Samhat said Crown is focused on a thorough review with the EPA just to get the land ready to be developed.
Trombley asked pointed questions of Samhat which expressed his frustration over past inaction on the 2002 property purchase.
Samhat said the 2002 Riverview land purchase and its lack of development was influenced by the recession, and occurred before he worked for Crown.
Samhat said he considered it reasonable that Riverview officials were concerned about activities at the former McLouth site.
“I really came here to share information and help ease your concerns,” Samhat said. “Concerns that I have heard from the county, accusations about what we might try to do, lack of confidence with us following through with anything.”
Samhat said he personally takes responsibility for what he has committed to do.
“I would have to be one of the greatest con men of all time to be standing here and have absolutely no intention to do the things I have signed up for, and to be where we are at in this process,” Samhat said.
“I would have to fool the city of Trenton, who is very concerned about us owning more land down here. I would have to fool the county, who we went through a very rigid process with, and there were others interested in the site. I would have to fool the EPA, all the way to Washington, and I would have to fool the state of Michigan.”
Councilman Bill Towle asked Samhat at what price point Crown would walk away from the McLouth site if Superfund money was not allocated to clean up the site to an extent that would allow Crown to recoup its initial investment and profitably invest in the site.
“You were concerned as to what your limits of liability might be,” Towle said. “What is your walk away point? What are you looking at from the Superfund versus what you are going to contribute? You develop a piece of property anticipating making money on it. You are only willing to pay so much. All I am asking is how much you are willing to put into the kitty to clean that piece of property up if there is a shortfall?”
Samhat said that everything Crown is committing to is defined by the “scope of work,” which means the pricing is estimated.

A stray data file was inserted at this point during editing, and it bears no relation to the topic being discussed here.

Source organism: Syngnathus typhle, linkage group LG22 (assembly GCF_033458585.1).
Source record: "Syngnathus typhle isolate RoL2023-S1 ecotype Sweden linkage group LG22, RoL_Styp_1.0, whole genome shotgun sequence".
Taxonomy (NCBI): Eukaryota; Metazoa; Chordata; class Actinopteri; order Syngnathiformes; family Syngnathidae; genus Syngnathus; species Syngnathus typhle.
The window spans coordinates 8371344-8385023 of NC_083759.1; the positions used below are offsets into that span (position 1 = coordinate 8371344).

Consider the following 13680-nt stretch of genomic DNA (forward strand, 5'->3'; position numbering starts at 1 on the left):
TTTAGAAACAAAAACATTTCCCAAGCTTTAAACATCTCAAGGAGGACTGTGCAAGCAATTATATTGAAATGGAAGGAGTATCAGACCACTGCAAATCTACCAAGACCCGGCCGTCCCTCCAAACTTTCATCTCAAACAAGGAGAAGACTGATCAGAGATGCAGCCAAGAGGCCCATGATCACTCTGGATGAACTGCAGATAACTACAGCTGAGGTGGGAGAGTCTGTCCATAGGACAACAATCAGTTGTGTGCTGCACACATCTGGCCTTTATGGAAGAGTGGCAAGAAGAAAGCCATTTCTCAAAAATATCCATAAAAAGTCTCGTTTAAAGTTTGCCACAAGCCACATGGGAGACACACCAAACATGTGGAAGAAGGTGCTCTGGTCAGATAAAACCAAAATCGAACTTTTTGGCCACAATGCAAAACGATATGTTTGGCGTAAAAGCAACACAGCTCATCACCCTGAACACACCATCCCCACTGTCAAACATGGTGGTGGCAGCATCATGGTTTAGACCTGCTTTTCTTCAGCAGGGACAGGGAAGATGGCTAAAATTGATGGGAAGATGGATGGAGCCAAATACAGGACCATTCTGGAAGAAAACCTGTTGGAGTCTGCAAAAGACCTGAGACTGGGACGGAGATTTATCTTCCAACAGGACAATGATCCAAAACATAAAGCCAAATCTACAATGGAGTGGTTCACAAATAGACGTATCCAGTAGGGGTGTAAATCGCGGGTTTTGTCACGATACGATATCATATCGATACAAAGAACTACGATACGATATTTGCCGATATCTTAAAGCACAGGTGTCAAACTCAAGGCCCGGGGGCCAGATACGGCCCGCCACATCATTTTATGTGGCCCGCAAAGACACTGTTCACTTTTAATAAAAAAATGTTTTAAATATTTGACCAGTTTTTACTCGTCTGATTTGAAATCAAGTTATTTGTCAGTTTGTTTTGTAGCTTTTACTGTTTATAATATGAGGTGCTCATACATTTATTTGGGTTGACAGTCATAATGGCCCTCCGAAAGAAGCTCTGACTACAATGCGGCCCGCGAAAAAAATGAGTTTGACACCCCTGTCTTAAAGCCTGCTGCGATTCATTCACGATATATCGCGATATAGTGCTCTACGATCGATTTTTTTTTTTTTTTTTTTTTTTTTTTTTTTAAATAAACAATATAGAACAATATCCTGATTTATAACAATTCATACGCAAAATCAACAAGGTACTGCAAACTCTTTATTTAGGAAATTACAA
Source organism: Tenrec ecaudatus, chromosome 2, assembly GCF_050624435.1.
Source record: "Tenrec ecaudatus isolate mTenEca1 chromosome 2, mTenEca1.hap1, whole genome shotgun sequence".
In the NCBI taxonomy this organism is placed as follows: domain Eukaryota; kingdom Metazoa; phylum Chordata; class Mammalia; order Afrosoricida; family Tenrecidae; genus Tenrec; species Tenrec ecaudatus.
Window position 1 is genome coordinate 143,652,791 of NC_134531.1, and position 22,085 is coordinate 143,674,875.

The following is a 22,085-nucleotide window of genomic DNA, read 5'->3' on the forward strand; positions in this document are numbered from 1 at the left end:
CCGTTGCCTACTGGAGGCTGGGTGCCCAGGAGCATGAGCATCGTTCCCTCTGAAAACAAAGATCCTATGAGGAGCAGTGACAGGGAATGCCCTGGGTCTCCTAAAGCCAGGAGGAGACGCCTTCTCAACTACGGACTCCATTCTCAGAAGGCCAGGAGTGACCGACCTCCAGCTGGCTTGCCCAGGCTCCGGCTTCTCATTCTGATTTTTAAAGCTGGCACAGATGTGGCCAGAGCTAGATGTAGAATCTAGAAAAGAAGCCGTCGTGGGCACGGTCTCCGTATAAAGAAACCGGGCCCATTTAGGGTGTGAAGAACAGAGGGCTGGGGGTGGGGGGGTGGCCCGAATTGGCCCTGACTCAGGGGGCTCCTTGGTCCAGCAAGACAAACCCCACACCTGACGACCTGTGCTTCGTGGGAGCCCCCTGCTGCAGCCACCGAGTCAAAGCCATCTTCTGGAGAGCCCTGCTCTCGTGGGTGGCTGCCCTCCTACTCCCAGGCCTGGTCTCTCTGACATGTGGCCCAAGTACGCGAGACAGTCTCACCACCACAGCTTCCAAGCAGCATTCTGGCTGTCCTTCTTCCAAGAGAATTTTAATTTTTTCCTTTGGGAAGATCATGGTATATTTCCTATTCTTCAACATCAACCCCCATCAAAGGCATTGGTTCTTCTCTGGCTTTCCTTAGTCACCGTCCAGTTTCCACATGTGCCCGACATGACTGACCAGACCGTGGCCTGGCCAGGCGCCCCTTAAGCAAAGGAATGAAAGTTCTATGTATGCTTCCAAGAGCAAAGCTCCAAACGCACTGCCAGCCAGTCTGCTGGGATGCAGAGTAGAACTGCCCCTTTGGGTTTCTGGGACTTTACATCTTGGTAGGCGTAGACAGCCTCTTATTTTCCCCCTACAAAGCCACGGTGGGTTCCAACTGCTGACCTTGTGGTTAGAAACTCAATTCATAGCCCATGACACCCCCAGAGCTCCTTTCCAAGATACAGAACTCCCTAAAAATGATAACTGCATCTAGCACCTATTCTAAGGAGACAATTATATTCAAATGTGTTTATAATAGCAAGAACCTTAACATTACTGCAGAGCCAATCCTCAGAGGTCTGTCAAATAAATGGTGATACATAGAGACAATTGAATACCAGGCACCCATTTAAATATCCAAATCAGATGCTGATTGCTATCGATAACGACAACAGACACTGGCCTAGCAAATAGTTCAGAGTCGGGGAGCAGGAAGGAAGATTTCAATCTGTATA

“We have a commitment to the county to raze all those buildings and do it properly,” Samhat said. “Then we have another commitment with the EPA that is a scope of work, what we need to clean up immediately.
“From there, when we get into the development process, even though it is a Superfund site, there are many Superfund sites in the U.S. that sit and languish because the government hasn’t prioritized where they can spend money, and where it is most needed.”
He said once the regulatory requirements are met, he does not know how much more Crown will spend to develop the site.
“At this moment in time, we think to take the (McLouth) buildings down and to meet our commitment to the EPA and the City of Trenton is probably about $12 million,” Samhat said. “That is not counting the piece that we already own that straddles your city and Trenton, and that is going to cost some additional millions. That is the estimate right now.”
Samhat said that does not include the acquisition costs.
“If we don’t hit $20 million in expenditures (within 72 months), we are going to pay a $1 million penalty (to the Wayne County land bank).”
Samhat said that Crown is the landlord for some of the largest transportation companies in the world.
“We have build for FedEx and UPS, and we work with Walmart and companies like that,” Samhat said. “So we are a very responsible developer. There is never a sure thing with something like this. We are a very capable developer, and our companies are very capable logistic companies.”
He said Crown takes on challenged sites as part of its investment portfolio.
“We believe we have good ideas for this site,” Samhat said. “If we can get in front of it and get it done, and the economic cycle stays relatively strong, I think our chances are good.”
(Sue Suchyta can be reached at [email protected])